And did I get a good night’s sleep? Absolutely. I do sleep well in tents in general, but the width and flatness of this Thermarest really did help. It is so thick that you could basically be on a mattress. Never mind the down fill, which all added up to a warm night’s sleep in a summer tent even pitched on snow.

The other point to mention is just how tough the fabric is. It’s easy to cut corners with ultralight sleeping mats, to reduce weight by using thinner materials – which then puncture easily. This was absolutely not the case for the Thermarest NeoAir XLite NXT. I was never concerned for its safety, regardless of what I was pitching on – not that I deliberately sought out pinecones and cacti… You can really see why the PCTers love them. Especially when cowboy camping on sheets of Tyvek!

So all in all, over 200 miles and more, the only difference in this mat is that it’s looking a little dirtier than new!

What Went Well

Here’s a few notes about how the Thermarest NeoAir XLite NXT performed really well.

Just Did the Job

I love a piece of kit that simply does the job. No fuss. No annoyance. Reliable and does what it says it will. There is so much else to think about on a long distance hike without having to worry whether you’ll be sleeping directly on the floor tonight. So that’s a 5 out of 5 from me for the simple piece of mind. And I would agree with the marketing claims: an all-season do-it-all ultralight air pad it definitely is.

Comfortable

I’ve got so used to the tube system of inflatable mat, that’s lilo-esque tubes running head to toe, that I was pretty sceptical of a flat mat (8yrs and 3 sleeping mats is a long habit). I like the way the tubes force you back into the middle of the mat and essentially make sure you don’t fall off. But, turns out that this was really comfy too and I didn’t fall off. So either I’m a better sleeper now, a quilt means I don’t roll or something else entirely. Either way, don’t be put off by the horizontal baffles. It works great.

Warm

This is a really warm mat, even warmer than my Exped Synmat. I don’t think I really appreciated just how warm it was until I camped with it back at home on Dartmoor in winter. Not only did I have a perfect night’s sleep, but camping with a down quilt and my Exped mat I was constantly cold from below. So this is a key takeaway: if you’re pairing an ultralight mat with a down quilt it is absolutely worth it. To be warm even on snow with nothing between you and the floor but a mat is some claim.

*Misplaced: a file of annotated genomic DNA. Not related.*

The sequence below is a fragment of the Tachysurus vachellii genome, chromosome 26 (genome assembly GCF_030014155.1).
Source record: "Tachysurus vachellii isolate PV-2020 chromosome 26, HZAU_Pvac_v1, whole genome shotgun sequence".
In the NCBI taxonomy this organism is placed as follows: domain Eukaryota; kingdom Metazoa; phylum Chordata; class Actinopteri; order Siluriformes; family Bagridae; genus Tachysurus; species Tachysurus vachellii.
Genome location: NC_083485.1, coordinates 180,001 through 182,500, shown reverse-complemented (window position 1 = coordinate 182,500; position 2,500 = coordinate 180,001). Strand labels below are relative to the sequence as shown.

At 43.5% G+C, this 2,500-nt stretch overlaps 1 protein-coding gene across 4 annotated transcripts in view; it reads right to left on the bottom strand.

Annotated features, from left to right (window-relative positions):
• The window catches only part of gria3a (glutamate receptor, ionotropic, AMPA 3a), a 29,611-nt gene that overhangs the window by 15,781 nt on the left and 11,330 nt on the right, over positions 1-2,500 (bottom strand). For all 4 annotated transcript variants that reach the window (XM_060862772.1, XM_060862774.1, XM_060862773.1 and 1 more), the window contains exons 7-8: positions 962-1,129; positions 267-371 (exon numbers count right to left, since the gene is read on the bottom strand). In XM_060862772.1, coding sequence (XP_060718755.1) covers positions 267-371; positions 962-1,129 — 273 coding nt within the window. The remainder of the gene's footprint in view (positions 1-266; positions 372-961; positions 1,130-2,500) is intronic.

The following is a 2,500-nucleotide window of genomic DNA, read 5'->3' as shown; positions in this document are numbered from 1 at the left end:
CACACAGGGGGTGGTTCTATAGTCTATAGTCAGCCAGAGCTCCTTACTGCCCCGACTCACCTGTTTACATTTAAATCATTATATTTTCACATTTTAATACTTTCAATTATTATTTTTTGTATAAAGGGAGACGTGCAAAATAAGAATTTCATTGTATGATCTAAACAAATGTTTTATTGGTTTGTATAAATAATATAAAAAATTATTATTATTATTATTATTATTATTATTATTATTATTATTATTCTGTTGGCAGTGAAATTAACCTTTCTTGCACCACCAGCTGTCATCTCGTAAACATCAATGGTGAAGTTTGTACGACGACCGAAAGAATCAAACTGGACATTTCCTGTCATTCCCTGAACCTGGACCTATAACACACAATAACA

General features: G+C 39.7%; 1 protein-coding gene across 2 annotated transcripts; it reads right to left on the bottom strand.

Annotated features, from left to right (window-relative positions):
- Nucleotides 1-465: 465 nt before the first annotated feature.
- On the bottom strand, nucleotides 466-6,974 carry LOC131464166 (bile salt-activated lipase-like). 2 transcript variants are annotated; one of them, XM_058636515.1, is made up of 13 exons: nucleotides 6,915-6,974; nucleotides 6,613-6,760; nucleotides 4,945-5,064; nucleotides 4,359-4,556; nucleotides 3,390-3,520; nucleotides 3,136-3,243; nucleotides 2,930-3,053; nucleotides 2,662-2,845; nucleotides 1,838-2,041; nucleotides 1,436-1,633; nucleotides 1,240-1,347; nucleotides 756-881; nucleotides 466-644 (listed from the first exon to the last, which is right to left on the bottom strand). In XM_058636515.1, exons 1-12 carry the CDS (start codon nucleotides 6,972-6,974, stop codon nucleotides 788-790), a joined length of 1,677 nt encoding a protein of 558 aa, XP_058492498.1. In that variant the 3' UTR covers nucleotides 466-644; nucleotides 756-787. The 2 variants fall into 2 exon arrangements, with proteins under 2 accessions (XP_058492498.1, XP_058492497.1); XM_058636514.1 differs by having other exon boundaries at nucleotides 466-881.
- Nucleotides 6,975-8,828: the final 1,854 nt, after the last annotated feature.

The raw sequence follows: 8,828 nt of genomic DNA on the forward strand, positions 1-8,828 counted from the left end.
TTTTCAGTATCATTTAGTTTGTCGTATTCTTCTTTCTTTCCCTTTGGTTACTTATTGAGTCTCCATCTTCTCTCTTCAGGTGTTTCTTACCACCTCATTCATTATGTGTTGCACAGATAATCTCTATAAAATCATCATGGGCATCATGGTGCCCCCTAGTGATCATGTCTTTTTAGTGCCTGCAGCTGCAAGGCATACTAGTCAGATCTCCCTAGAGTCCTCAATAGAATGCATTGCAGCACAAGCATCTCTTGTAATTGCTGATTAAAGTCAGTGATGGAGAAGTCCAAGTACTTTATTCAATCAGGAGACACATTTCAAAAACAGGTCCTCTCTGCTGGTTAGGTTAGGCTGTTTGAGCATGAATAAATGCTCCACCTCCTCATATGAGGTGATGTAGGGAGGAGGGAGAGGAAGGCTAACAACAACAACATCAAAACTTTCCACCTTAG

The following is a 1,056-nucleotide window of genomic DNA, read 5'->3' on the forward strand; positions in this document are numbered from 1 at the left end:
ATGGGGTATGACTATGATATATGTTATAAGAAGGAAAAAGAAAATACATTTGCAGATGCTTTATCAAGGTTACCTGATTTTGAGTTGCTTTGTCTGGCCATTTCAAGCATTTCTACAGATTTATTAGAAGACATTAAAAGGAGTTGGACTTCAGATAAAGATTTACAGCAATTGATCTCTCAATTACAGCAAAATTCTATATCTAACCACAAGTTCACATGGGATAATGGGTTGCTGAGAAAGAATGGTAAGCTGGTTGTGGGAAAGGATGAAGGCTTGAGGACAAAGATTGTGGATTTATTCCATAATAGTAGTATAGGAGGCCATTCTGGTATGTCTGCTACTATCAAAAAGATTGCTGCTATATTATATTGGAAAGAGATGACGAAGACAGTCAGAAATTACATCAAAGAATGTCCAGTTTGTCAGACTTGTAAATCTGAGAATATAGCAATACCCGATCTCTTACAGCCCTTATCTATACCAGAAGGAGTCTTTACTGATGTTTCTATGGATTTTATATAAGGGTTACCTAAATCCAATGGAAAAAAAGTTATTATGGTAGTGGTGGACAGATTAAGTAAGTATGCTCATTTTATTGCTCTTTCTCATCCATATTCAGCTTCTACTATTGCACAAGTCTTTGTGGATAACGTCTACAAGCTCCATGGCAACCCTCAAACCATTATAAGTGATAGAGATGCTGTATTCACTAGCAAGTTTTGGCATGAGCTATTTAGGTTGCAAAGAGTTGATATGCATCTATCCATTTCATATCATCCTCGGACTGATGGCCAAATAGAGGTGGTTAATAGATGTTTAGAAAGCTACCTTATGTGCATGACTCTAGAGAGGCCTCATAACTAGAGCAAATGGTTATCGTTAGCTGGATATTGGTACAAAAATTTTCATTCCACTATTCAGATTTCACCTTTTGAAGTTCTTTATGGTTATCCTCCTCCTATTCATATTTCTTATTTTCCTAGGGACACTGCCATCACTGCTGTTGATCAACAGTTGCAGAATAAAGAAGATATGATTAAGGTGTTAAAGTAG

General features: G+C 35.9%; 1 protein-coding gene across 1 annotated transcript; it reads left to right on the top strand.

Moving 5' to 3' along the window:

Potential Pitfalls

And here’s my only note on how the mat could be improved, for me at least.

Valve Faff

I’m sure some die-hard Thermarest fans will correct me, but the wing-valve felt quite unnecessary. Apparently it’s designed like that to be glove friendly, but you’ve still got to untwist the top bit so…? Also the bag for inflating the mat left me occasionally infuriated.

The open valve pictured above is made of stiff plastic, as is the valve on the end of the mat. Trying to match them together was occasionally very trying. If only there was a little more flex in both of them – but then I’m talking from years of using the rubberised Exped valves that fit together incredibly easily.

In a similar way, the inflation bag is made from pretty thick fabric, with a draw string closure at the top. It works fine but a big, very thin drybag (from you guessed it) works so much quicker. The NeoAir XLite NXT bag was noticeably slower to fill the mat, harder to trap air without a roll top and a bit leaky at the seams. Is this a game breaker? Absolutely not. We’re talking about seconds saved here. But if I could have the valve and bag system from the Exped Synmat and put it onto the Thermarest it would be absolutely perfect.

Overall Verdict

The Thermarest NeoAir XLite NXT is a solid, reliable sleeping mat for year round camping on pretty much any ground or snow. It is rugged, lightweight and reliable – the perfect partner for an ultralight quilt on a multi-day trek.


If you’re new here… Hello! I’m Emily. I like long walks and sleeping on the floor. Never mind spend faaar too long talking about gear.  You might want to start here first (I’m a female adventurer based in the UK). Or while you’re here, have a read of some of my other mountain adventures in walkingmountaineering and winter. (No, we want GEAR – MORE GEAR!) Fed up of my sporadic use of social media? Then you need to be in the Adventure Squad! More like a chat with a cuppa and as far from doomscrolling as possible.